All Things Considered

Weekdays at 4pm
Robert Siegel, Michele Norris, and Melissa Block

This program presents a trademark mix of news, interviews, commentaries, reviews, and offbeat features. It rings with the disparate voices of its commentators, from veteran analyst Daniel Schorr and storyteller Kevin Kling to poet Andrei Codrescu. It hums with the distinctive music that threads between reports -- music collected in the online program All Songs Considered. And by the time All Things Considered marked its 30th anniversary on the air, the program had earned many of journalism's highest honors, including the Peabody, DuPont and Overseas Press Club awards.

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4:08pm

Wed December 19, 2012
Music Reviews

Homeboy Sandman: A Rapper Leaves Law Behind

Originally published on Wed December 19, 2012 5:43 pm

Homeboy Sandman's fourth album is called First of a Living Breed.
Gavin Thomas Courtesy of the artist

The bare facts of Homeboy Sandman's back story don't sound very hip-hop: prep school in New Hampshire, Ivy League B.A., even some pieces for The Huffington Post. But, as is often the case with class and race in America, bare facts don't tell the whole story.

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4:06pm

Wed December 19, 2012
Commentary

When Someone You Know Loses A Child

Originally published on Fri December 21, 2012 9:21 pm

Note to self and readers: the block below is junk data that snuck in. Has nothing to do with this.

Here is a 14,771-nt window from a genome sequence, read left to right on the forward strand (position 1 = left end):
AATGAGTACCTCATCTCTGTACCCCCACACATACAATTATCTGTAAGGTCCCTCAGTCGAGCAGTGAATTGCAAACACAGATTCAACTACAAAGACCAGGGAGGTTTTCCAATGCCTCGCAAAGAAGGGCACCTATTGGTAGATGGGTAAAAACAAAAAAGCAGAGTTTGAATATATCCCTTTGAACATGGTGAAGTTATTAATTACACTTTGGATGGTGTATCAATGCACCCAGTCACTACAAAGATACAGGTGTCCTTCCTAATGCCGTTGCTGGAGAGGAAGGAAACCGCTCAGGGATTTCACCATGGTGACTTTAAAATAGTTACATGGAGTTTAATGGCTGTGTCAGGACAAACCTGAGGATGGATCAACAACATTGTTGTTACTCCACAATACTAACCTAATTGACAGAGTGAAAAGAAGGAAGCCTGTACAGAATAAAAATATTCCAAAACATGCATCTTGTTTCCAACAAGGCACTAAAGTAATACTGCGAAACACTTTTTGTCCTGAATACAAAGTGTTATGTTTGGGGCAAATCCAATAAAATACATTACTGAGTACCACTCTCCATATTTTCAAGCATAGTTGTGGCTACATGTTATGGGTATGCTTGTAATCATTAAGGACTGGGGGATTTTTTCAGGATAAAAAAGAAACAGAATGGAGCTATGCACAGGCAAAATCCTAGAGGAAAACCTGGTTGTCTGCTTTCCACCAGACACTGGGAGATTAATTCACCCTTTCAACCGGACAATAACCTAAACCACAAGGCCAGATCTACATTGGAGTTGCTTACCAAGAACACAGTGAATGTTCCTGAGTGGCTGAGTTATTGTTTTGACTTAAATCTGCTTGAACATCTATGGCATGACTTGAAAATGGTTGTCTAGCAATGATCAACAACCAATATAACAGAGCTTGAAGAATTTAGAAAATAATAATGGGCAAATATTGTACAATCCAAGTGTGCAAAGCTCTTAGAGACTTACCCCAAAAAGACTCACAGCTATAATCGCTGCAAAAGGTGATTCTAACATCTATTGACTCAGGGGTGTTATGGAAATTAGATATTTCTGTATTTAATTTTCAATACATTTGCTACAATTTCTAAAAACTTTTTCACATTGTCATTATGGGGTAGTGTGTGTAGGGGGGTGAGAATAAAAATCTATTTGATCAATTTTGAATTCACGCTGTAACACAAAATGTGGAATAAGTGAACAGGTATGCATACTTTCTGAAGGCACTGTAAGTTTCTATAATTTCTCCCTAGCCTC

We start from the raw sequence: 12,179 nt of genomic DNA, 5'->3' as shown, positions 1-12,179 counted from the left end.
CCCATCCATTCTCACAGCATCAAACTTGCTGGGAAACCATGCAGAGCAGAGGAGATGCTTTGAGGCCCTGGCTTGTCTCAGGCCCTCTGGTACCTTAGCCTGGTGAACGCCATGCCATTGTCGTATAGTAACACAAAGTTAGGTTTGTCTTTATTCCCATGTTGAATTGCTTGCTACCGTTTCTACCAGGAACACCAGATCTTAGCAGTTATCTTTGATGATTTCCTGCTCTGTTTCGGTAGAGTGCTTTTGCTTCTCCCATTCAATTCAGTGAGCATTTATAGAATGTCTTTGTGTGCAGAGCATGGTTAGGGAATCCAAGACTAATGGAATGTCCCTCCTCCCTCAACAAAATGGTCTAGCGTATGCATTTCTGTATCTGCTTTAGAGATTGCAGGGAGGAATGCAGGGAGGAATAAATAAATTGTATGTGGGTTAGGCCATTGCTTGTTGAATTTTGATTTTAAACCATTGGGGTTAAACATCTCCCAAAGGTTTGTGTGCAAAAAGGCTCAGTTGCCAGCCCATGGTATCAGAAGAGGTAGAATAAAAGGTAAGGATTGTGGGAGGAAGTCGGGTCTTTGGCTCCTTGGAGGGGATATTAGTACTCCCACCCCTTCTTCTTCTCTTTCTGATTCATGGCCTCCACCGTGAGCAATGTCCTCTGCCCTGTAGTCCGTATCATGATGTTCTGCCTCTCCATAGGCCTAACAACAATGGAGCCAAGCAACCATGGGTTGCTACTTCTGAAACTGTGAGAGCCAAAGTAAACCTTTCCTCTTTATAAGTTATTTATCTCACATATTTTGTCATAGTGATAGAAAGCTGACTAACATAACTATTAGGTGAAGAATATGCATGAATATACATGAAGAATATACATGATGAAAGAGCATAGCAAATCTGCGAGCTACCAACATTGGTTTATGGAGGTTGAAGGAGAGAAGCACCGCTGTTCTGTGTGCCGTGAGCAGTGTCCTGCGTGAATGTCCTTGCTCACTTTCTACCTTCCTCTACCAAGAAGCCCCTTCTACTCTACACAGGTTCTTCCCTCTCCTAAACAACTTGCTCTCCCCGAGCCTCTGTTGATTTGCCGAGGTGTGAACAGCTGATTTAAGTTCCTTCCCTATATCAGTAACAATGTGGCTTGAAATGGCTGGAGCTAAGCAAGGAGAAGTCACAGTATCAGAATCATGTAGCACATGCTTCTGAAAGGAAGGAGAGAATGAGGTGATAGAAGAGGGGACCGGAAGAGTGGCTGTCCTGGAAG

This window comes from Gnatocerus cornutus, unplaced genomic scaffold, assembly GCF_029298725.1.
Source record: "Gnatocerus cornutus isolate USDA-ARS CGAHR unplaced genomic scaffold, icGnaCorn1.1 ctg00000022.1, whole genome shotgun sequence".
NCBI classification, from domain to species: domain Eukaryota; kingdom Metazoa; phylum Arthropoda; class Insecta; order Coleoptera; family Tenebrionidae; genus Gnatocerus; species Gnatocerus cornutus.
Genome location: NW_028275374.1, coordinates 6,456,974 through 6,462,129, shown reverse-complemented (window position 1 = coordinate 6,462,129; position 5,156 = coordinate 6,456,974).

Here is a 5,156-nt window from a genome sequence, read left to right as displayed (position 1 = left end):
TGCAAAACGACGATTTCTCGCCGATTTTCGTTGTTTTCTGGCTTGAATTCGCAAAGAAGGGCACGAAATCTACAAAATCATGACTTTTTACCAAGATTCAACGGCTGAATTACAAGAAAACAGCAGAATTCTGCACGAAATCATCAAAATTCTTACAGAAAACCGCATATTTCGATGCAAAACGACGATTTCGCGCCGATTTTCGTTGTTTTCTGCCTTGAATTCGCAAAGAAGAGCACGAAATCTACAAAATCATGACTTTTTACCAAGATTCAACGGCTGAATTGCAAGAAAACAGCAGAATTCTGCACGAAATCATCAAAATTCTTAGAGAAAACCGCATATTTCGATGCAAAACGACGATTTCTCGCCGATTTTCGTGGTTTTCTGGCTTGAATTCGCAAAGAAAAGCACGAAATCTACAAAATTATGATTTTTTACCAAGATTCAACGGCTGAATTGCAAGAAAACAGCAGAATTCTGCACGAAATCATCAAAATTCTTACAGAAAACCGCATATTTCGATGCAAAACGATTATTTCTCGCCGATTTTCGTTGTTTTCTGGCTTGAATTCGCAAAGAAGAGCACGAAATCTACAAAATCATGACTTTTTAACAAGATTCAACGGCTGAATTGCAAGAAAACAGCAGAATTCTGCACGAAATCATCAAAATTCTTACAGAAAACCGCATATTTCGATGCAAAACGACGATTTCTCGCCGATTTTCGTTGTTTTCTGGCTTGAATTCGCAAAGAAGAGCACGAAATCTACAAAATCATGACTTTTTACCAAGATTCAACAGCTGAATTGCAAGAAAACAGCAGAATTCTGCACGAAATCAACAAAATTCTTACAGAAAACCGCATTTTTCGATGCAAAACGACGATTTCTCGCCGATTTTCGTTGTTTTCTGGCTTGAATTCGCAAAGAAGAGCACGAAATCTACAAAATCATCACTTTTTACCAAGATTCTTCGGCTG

The grief a bereaved parent feels resides deep within and is individually expressed. Different people respond in different ways.
Brendan Smialkowski Getty Images

Amid the aftershocks of the senseless shootings at Sandy Hook Elementary School in Newtown, Conn., our ever-more-complex society goes on to publicly discuss what happened and how to avoid such tragedy in the future.

But there are also private considerations and quieter questions of how to respond — on a personal level — to suffering parents.

What can you say to parents who have lost a child? What can you do?

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3:58pm

Wed December 19, 2012
NPR's Backseat Book Club

In 'Red Pyramid,' Kid Heroes Take On Ancient Egypt

Originally published on Wed December 19, 2012 5:43 pm

If there was a recipe for the best-selling writer Rick Riordan, it would go something like this — start with a love of storytelling, fold in more than a decade of teaching middle school English, combine that with two sons of his own who don't quite share their dad's love of literature, and marinate all of that with a deep passion for mythology.

Riordan has sold tens of millions of kids' books. He hit pay dirt with the Percy Jackson series — it's about an everyday kid who has superhero powers because he's the secret son of Poseidon, the Greek god of the sea.

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6:07pm

Tue December 18, 2012
All Tech Considered

The Day Instagram Almost Lost Its Innocence

Originally published on Thu December 20, 2012 3:16 pm

Instagram was the target of a storm of outrage on Twitter and other sites after the company announced a change in its user agreement that hinted that it might use shared photos in ads.
Karly Domb Sadof AP

The wildly popular photo-sharing site Instagram nearly caused a user revolt when it revamped its terms of service and privacy policy to suggest it could allow uploaded photos to be used in ads without users' permission.

The change — which was posted in dense legalese on its website Monday — sparked users to vow to stop posting their color-filtered, tilt-shifted photos to Instagram.